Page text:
Tj Host

Wedding Ideas & Inspiration
Foundation Year in Arts and Humanities – Engagement Awards 2014

Foundation Year in Arts and Humanities – Engagement Awards 2014

I started off in a chip shop
which was when I was 16. Then I joined the Army. That was for three years. Then I worked
in a pharmaceutical warehouse. That was quite interesting,
but that didn’t work out very well. When you’re running a business
and you run the home and… you’re looking after a child
with special needs and… Then the marriage broke down so that brought further problems
I had to deal with. So it was just busy.
It was just so busy. So I just looked on the website
and I saw this course that was for people
who don’t have any qualifications and not been to university. I’d bookmarked it on my screen
and I kept going back and looking at it and I thought,
“Well, why don’t I apply?” It’s the first time… This course
is starting the foundation year. So I applied to do it,
not thinking whether I’d get on it or not, but as a positive thing to do, trying to make positive changes,
movements in my life and where I was, and I was offered a place. We felt right from the start,
and one of the motivations was this huge class of people
out there who were ready
to come on to education in some sense but didn’t have
the formal qualifications that would allow them
to apply on that route. But also they may not have the particlar
little bits of technical expertise like essay writing
or how to participate in seminars that students coming from more
conventional backgrounds might have. All that was needed to prepare them
to do an undergraduate degree was a year-long course
where those skills were developed and they developed the confidence needed
to interact well and get everything out of university. The idea that those students, because they didn’t have
the formal qualifications, should thereby be excluded,
seemed crazy to us and we wanted to do something
that would knock down the barriers that led to that exclusion. You go into this room full of strangers who are all there
cos they want to learn, which is good, but you sit there and you’re like,
“What am I doing? Why am I here?” “I’m back at school.
I should have a job.” “I’ve been in the professional world
for five, six years.” But then you get into it
and realise it’s going to be fun. We had two compulsory days,
Monday and Tuesday. Monday we had lectures in the morning and these lectures came
from a variety of…departments. So we might have a lecture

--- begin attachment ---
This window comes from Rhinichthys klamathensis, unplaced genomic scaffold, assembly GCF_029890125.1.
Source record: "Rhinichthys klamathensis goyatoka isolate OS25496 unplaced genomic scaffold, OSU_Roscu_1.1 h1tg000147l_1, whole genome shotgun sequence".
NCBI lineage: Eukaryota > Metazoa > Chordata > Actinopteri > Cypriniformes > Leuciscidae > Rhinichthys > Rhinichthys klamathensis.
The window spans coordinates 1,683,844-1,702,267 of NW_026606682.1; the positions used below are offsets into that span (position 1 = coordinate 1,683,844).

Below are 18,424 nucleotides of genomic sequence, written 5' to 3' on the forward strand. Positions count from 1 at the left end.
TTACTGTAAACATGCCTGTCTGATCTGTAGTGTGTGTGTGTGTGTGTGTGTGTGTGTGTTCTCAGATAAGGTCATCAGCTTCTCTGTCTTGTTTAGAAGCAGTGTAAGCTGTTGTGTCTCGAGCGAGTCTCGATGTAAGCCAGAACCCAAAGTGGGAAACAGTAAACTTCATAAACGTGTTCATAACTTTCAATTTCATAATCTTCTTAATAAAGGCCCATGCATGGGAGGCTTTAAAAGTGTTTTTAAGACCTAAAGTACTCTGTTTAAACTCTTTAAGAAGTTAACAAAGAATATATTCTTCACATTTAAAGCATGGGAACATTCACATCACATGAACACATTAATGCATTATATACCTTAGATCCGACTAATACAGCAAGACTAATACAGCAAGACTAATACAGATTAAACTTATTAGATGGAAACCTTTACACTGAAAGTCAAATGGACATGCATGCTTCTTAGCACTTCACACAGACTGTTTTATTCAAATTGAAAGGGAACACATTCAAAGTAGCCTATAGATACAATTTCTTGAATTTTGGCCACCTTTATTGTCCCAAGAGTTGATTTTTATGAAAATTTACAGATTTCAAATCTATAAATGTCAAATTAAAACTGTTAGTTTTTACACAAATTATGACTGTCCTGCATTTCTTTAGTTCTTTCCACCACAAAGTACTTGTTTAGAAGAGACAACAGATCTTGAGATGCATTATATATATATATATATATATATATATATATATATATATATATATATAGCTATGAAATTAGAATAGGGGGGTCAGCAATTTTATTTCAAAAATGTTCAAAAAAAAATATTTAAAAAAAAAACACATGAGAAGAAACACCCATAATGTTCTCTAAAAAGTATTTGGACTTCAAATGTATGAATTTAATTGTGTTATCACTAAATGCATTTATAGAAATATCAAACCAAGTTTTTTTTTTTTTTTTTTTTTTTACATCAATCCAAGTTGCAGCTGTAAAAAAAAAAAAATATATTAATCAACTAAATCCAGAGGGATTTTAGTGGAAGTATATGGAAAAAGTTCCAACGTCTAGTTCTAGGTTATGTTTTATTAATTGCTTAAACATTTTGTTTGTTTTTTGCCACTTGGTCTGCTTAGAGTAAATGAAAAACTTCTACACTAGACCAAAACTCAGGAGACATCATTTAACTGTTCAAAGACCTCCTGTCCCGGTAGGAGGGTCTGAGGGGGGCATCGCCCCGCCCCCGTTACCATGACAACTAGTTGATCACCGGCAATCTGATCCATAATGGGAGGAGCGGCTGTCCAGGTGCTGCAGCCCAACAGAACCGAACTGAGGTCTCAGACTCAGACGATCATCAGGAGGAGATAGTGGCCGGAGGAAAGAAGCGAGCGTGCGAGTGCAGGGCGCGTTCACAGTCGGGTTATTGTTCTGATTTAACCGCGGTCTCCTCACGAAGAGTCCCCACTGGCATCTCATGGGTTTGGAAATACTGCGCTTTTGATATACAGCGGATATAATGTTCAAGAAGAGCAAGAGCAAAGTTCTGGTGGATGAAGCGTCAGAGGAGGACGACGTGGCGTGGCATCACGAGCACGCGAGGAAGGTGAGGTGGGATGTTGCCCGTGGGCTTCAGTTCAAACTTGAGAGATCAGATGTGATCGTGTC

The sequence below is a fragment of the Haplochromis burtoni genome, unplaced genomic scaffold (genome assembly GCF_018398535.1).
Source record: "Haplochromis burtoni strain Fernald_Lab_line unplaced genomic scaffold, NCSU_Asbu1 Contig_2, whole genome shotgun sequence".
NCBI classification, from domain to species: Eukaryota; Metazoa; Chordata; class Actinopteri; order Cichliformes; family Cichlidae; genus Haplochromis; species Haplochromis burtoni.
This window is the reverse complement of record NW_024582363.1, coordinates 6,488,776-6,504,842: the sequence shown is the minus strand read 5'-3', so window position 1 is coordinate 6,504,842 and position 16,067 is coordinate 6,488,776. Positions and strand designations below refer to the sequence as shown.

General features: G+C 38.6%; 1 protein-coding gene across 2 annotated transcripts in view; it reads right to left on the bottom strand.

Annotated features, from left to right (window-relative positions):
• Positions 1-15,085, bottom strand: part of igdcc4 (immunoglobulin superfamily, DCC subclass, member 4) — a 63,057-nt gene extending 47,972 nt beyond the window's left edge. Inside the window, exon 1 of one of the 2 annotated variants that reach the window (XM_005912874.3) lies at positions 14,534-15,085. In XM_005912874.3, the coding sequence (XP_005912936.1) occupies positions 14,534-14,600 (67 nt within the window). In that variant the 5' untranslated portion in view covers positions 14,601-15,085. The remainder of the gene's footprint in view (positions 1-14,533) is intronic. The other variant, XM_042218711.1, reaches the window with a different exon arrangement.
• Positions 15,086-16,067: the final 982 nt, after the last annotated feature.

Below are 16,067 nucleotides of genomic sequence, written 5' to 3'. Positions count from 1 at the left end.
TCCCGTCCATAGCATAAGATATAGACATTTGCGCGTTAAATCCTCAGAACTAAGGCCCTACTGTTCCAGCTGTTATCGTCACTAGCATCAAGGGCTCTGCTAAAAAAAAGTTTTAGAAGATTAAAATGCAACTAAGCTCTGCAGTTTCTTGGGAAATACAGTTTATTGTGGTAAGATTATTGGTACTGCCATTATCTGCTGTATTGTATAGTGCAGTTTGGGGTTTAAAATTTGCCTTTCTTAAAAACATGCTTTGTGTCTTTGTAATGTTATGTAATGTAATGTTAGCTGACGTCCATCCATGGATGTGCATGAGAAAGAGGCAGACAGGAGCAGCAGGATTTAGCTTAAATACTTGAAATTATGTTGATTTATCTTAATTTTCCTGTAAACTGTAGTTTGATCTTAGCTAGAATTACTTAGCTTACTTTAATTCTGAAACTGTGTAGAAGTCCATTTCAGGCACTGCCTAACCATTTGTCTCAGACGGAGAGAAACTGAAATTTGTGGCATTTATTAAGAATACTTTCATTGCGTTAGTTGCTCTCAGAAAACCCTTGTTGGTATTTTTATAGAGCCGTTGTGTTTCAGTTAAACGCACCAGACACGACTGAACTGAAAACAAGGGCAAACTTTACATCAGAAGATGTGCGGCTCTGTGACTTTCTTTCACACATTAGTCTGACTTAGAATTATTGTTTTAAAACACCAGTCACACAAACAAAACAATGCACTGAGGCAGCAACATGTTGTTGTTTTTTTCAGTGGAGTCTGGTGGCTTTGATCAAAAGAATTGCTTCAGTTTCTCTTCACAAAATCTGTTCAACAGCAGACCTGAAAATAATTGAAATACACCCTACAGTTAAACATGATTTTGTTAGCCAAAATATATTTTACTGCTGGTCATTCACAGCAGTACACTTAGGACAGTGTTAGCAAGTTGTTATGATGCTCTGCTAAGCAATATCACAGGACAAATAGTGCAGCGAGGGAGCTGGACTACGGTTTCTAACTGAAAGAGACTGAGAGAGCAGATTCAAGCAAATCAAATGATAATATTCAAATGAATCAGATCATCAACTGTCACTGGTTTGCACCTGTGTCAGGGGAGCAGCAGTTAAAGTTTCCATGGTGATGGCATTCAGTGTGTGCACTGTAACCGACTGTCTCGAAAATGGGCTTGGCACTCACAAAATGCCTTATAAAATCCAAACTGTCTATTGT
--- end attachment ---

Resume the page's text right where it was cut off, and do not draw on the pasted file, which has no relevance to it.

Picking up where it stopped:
on the history of art, we might have a lecture
on anthropology, about the racism, apartheid,
in South Africa, things like that. That is just a little tip to tell you
what the lectures were like. In the afternoon the same day
we had something called a seminar in which we then looked
at what we had learned from the lecture that morning. So it was an opportunity to mix
with the other students and the lecturer who was facilitating, to look to see what we learned, what we had gained
from the lecture in morning, to ask any questions, to share ideas
and to network with other people. So that was really good.
These seminar groups were small groups whereas the lecture group
was all 25 of us. I just enjoyed being back in learning
and actually using my brain again. It’s not like the smash you
with loads of hard work straightaway, and loads of study. They actually ease you in really gently,
help you along the way. It just expands your mind and makes you look at the world
differently. Very, very differently, because we absorb arts and humanities
without realising we’re doing it. It’s so easy with a lot of these issues
within a university to think about them –
sometimes necessarily – but to think about them in abstract terms, and I think the course
also kept reminding us how real world
so much of the arts and humanities is, how connected up it is
to urgent questions people are thinking about every day. The fact this course has said, “Yeah, okay, we are open
to people like you. Come along”, that has to be a positive thing. We have proved something
to that university, that a course like this that includes
people from such diverse backgrounds can be included in an elite university. It’s now opening that up
to all the other departments. So I will go through that university
going, “I was a pioneer on the Arts
and Humanities Foundation course” and know that’s something
to be really proud of. We feel it’s done
exactly what we hoped it would do. We set out with this goal of getting
together a group of people who couldn’t apply because of the standard admissions
procedures. They just didn’t have qualifications
to apply, but clearly had all the abilities
and personality and dispositions that would lead them to get a huge amount
out of a university education. Now that they are about to progress
onto their undergraduate degree we feel they’re prepared, they’re ready
to contribute to the university. I think they’re going to contribute
enormously to the university. They’re going to change it
in exactly the ways that you would hope. They’re going to make it a more diverse
student body and by doing that, all these great experiences we’ve been
talking about having in the seminars, they’ll give to other people
outside this course. They’ll give to all the other people
on undergraduate courses in the faculty.

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